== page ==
SOURCE: NEW YORK TIMES
The mementos are everywhere, images of heroes past, snapshots of glories lost.
For the current generation of players at Crvena Zvezda — the club known to the English-speaking world as Red Star Belgrade — they are inescapable: in the dressing rooms at the training facility, in the foyer as they walk into the stadium everyone in Serbia calls the Marakana.
They act as a reminder, as proof, as assertion of what Red Star once was, of what it once did. There are photos of the club’s greatest players and its greatest victories: against Barcelona, Real Madrid, Bayern Munich, all of European soccer’s aristocrats.
Some are of the Marakana itself, when it could hold more than 100,000 fans, when the noise was so deafening that, down in the tunnel before kickoff, the players say, they could feel the concrete walls vibrating. And more than one is of Red Star’s crowning achievement, the trophy that elevates this club into soccer’s most exclusive group: the European Cup.
“It’s a big thing,” Milos Degenek, a defender for Red Star and Australia told Omnisport recently. “You know you’re walking into a club where some of the great players played, players who made an impact in European and world football, not just in Serbia. You know you’re walking into a club that was a European champion, and a world champion.”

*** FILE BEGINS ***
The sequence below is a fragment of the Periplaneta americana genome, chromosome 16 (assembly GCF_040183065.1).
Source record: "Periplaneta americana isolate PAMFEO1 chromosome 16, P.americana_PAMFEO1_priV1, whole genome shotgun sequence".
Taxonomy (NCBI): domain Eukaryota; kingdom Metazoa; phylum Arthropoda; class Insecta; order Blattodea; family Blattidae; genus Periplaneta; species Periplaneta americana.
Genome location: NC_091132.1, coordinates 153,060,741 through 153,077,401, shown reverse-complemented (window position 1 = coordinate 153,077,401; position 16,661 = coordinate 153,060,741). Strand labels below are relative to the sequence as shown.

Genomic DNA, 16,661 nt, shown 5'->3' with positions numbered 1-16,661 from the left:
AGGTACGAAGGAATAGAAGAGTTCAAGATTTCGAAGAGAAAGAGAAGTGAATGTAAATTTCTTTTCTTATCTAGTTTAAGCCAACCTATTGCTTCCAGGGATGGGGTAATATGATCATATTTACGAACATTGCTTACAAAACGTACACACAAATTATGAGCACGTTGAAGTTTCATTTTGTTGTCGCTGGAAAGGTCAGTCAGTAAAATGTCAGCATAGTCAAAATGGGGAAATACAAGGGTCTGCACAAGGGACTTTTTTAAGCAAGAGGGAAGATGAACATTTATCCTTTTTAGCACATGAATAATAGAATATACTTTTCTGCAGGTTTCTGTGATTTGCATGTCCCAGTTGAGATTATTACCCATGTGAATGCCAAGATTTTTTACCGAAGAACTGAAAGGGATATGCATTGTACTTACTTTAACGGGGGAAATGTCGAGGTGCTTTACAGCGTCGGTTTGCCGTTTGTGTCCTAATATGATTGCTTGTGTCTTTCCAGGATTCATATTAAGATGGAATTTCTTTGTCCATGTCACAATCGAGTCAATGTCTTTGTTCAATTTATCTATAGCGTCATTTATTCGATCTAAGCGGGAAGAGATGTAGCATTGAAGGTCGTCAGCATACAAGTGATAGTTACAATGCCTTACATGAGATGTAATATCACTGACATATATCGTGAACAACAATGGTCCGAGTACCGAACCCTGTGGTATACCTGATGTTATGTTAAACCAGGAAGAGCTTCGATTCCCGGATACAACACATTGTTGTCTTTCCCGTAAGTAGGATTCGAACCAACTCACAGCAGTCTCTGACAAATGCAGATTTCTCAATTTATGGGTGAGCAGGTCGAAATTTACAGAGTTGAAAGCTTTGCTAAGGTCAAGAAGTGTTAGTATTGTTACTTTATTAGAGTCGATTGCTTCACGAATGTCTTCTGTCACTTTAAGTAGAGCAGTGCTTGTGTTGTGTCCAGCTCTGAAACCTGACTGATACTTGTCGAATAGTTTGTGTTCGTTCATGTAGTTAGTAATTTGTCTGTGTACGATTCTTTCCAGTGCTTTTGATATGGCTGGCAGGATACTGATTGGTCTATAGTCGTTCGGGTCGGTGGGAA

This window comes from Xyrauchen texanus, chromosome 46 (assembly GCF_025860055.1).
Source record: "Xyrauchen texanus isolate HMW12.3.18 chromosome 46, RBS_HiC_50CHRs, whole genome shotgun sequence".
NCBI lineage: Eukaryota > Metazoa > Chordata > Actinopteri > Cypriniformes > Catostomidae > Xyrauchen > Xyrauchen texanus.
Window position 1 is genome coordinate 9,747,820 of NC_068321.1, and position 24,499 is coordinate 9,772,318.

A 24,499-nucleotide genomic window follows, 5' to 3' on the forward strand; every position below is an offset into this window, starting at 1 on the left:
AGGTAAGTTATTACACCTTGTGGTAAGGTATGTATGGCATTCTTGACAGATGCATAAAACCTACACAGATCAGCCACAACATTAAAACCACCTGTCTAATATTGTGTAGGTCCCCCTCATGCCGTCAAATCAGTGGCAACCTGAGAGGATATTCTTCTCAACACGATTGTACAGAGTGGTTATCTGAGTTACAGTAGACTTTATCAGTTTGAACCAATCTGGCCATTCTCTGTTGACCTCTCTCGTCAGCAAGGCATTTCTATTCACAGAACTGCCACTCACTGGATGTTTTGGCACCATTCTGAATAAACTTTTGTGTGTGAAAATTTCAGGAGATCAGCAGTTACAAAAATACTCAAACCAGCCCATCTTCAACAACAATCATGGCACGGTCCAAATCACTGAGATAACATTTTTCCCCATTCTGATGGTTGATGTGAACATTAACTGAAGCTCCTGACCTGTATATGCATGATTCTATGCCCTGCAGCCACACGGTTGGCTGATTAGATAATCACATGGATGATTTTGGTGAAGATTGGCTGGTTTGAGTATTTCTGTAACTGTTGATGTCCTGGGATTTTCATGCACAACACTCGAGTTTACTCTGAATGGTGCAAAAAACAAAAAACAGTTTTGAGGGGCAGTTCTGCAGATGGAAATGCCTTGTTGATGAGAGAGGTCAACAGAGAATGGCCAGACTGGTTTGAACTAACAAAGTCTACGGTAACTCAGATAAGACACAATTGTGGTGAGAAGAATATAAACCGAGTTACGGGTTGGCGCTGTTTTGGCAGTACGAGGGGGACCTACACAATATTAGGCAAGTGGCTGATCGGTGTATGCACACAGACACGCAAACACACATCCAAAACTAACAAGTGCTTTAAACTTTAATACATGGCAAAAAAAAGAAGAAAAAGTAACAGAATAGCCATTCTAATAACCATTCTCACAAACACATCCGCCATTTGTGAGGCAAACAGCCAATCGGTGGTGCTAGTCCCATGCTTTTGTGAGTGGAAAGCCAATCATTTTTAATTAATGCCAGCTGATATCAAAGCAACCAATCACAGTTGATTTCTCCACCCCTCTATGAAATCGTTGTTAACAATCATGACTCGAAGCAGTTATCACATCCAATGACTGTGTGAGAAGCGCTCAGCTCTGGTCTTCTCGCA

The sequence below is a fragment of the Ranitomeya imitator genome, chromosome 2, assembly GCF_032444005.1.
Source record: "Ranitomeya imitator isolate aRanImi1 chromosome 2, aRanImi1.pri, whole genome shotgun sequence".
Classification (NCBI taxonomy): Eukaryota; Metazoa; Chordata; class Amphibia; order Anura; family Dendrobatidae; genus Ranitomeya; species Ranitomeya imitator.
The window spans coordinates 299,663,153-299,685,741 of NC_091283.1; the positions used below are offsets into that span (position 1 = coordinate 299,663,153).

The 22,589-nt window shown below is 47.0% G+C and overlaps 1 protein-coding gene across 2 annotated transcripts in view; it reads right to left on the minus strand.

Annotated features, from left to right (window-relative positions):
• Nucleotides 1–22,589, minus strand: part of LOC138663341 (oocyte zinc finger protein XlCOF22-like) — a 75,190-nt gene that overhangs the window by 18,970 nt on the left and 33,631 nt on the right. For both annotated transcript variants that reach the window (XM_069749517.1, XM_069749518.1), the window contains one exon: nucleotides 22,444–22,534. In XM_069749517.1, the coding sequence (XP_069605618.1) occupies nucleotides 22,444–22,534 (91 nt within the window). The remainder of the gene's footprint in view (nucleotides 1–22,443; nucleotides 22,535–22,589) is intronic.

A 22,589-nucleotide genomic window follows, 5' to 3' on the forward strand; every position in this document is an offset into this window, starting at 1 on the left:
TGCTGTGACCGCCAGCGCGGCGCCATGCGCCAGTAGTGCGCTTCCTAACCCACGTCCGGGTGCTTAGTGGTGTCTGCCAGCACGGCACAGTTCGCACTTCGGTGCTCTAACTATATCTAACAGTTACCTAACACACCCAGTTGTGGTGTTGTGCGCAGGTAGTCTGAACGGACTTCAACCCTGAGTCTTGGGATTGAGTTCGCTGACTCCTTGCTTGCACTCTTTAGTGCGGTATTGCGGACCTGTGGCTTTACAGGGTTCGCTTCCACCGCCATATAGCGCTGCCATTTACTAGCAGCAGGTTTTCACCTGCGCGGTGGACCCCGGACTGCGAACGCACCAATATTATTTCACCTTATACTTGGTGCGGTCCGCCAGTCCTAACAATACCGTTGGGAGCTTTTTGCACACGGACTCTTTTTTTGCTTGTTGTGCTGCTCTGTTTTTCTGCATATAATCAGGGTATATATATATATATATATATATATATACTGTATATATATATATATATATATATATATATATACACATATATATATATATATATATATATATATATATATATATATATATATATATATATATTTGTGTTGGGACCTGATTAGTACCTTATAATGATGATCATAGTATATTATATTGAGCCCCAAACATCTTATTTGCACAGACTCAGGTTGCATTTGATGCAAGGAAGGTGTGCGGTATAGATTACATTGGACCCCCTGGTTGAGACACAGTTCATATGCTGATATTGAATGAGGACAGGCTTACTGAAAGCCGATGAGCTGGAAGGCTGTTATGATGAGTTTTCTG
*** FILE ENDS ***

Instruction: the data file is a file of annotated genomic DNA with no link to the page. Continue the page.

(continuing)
When the draw for the group stage of this year’s UEFA Champions League was made in Monte Carlo a few weeks ago, Red Star attracted little attention. All the focus was elsewhere: on Real Madrid’s attempt to win a fourth European title in a row, and Barcelona’s attempt to stop it; on Cristiano Ronaldo’s first campaign with Juventus, and his return to Manchester United; on Paris St.-Germain’s coming meetings with Liverpool and Napoli.
That is the nature of the modern Champions League, after all: it has become the exclusive preserve of a handful of teams, all of them drawn from Europe’s big five leagues. It is not just an exercise in futile nostalgia to bemoan that. To mourn the fact that Red Star’s victory — in the 1991 edition — can never be repeated is to ignore what makes the Champions League such a success.
It is precisely because the same few teams — three from Spain, one from France and Italy, two from Germany and a rotating cast of four from England — make the latter stages every year that it has such an unyielding appeal. The Champions League’s popularity, its ever-increasing significance, is that it is the one competition in which the very best in the world face each other every couple of weeks.